Problems With the Uterus or Cervix
The uterus, or womb, is where the fertilized egg implants and develops into a fetus. The fetus continues to grow in the uterus until birth. The cervix lies at the lower end of the uterus, where it connects the uterus to the vagina. The cervix makes mucus that helps protect and propel the sperm traveling toward the uterus.
Any problem with the cervix, cervical mucus, or uterus could affect fertility. Such problems may include:
- Uterine fibroids, which are noncancerous growths on the wall of the uterus
- Birth defects that caused the uterus or cervix to be abnormal
- Scar tissue on the uterus caused by surgery or infection
- Problems with the cervix caused by surgery or infection.
Problems with the uterus or cervix are not common causes of infertility
About 15 percent to 30 percent of couples will have unexplained infertility
, which means an underlying cause cannot be found. Unexplained fertility is frustrating for couples, especially after spending time, energy, and money on a complete fertility workup. The benefit of knowing the cause of infertility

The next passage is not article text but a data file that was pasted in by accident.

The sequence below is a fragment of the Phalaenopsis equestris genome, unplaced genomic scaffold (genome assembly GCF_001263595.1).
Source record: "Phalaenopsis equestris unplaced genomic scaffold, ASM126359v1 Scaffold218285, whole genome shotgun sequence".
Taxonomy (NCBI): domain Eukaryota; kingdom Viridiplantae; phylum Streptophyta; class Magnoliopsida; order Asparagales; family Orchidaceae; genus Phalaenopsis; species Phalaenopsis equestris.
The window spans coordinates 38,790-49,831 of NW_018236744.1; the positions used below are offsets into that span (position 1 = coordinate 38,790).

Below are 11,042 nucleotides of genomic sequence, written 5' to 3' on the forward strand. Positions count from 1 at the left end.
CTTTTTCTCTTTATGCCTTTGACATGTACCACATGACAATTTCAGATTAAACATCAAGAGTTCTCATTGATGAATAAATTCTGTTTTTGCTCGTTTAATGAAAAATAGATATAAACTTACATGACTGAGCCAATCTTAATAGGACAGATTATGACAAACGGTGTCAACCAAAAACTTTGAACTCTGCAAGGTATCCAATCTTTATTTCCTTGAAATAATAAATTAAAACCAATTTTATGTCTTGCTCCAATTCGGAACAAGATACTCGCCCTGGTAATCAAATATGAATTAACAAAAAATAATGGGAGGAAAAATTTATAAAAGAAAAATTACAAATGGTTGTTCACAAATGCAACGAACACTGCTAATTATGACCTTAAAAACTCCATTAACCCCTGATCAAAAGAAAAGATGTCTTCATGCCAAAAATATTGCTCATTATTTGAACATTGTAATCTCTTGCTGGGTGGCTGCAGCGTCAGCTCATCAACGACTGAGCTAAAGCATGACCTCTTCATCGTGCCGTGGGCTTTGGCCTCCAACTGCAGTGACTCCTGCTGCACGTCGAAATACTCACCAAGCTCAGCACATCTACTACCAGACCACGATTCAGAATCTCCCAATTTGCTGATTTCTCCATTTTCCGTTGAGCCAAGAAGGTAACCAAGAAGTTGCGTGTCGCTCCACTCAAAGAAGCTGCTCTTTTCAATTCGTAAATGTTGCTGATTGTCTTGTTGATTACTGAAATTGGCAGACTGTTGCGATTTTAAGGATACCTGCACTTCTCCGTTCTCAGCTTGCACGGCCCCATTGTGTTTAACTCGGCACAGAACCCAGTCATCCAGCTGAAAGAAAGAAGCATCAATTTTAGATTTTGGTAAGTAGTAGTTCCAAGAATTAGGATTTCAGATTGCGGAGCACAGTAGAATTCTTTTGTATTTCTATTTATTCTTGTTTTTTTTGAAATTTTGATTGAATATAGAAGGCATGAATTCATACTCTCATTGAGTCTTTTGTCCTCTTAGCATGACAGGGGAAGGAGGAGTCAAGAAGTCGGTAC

is that you now have the "why" and can start focusing on how to best improve your chances of becoming pregnant. When your infertility is unexplained, however, you're left with many unanswered questions.
You might be wondering what to do next. Or, you may think that with more testing, a cause will be found. Keep in mind that a diagnosis of unexplained fertility is really a reflection of the limitations of modern medicine. Of course there's a reason you aren't conceiving; science just isn't advanced enough to find it yet.
It may help you to know that just because your infertility is unexplained, it doesn't necessarily mean it is untreatable. There are several valid treatments for unexplained infertility. In fact, many couples with unexplained fertility go on to become pregnant.
Lifestyle factors like cigarette smoking and heavy caffeine or alcohol use are known to influence fertility. There is also a link between body weight and fertility. So, don't be surprised if your healthcare provider recommends lifestyle changes before trying other treatments.
If lifestyle changes aren't successful, or aren't likely to work in the first place, your healthcare provider may recommend other options. These may include medicines to induce ovulation combined with intrauterine insemination or in vitro fertilization.